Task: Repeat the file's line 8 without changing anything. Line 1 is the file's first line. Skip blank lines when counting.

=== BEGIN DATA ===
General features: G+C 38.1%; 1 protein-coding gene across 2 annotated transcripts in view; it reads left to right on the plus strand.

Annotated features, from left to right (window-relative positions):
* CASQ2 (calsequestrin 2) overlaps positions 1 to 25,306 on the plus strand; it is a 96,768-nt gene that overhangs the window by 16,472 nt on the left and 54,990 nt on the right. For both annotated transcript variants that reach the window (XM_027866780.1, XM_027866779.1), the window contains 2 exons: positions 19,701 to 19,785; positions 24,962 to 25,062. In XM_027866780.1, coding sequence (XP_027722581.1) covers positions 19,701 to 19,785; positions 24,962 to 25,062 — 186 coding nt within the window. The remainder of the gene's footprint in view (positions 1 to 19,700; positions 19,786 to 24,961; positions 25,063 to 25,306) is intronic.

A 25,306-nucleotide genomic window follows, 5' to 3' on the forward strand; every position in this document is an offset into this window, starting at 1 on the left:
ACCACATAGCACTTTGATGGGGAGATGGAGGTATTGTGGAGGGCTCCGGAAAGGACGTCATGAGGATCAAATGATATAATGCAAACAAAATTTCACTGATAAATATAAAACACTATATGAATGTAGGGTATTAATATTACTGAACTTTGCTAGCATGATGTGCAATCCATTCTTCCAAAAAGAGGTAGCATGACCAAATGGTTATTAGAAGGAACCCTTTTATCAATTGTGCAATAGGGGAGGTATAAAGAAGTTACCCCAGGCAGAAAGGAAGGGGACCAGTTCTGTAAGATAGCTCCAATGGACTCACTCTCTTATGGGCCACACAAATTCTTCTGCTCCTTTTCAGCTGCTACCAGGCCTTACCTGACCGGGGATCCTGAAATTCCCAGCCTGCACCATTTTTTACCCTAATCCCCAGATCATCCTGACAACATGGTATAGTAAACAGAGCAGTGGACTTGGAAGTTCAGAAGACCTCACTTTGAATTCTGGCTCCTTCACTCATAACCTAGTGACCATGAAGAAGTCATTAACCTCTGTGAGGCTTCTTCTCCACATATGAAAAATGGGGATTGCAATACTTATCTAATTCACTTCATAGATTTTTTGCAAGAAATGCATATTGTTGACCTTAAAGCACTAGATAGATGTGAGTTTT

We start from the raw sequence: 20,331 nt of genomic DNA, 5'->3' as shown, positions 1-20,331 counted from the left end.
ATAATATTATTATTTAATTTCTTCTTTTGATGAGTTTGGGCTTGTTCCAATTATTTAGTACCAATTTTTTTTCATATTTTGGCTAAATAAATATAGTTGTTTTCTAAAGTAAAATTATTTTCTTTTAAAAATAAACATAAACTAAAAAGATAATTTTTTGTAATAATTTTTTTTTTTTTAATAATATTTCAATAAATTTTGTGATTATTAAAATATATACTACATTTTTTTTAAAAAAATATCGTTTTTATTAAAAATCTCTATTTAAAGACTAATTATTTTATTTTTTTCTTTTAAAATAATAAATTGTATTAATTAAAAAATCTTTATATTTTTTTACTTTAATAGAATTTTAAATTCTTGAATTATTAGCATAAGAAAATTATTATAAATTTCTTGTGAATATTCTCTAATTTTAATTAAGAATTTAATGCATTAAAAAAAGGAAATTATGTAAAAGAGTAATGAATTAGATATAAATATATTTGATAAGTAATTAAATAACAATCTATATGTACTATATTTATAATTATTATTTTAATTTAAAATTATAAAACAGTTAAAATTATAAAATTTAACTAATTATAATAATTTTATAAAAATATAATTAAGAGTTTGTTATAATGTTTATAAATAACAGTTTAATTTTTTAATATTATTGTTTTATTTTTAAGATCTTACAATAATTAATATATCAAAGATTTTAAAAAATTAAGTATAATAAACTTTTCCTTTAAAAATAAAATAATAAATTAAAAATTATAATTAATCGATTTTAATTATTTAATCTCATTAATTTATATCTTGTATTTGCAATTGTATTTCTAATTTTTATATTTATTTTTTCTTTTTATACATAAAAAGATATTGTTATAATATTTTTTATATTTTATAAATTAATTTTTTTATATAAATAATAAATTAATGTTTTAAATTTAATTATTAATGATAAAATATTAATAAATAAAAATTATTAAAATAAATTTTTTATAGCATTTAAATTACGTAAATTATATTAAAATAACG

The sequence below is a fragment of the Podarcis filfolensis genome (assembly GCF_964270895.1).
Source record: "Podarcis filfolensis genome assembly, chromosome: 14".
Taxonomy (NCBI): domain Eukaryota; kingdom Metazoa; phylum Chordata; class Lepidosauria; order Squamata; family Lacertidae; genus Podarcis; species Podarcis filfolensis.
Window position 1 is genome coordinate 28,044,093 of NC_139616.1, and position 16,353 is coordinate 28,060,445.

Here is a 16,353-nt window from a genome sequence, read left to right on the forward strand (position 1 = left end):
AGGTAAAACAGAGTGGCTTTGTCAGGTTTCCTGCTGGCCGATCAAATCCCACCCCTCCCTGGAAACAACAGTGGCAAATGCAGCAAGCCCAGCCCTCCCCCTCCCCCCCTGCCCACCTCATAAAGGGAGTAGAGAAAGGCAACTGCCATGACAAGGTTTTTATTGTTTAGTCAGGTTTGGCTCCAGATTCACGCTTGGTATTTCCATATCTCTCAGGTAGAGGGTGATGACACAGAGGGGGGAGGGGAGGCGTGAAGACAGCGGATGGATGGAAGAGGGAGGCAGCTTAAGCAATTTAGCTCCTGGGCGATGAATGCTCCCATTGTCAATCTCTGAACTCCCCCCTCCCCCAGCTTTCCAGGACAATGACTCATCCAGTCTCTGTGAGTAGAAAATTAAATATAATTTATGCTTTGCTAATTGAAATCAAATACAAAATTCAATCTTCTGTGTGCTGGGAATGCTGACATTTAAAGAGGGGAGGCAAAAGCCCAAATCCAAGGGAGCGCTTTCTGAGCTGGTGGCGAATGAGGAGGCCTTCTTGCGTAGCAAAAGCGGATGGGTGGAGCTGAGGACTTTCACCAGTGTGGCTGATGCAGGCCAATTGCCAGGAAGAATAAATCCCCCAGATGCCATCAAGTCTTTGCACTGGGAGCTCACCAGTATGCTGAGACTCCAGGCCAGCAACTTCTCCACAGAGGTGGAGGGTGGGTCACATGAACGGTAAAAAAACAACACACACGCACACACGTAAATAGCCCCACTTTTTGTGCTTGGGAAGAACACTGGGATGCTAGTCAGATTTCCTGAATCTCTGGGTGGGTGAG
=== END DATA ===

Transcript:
The sequence below is a fragment of the Podarcis filfolensis genome (assembly GCF_964270895.1).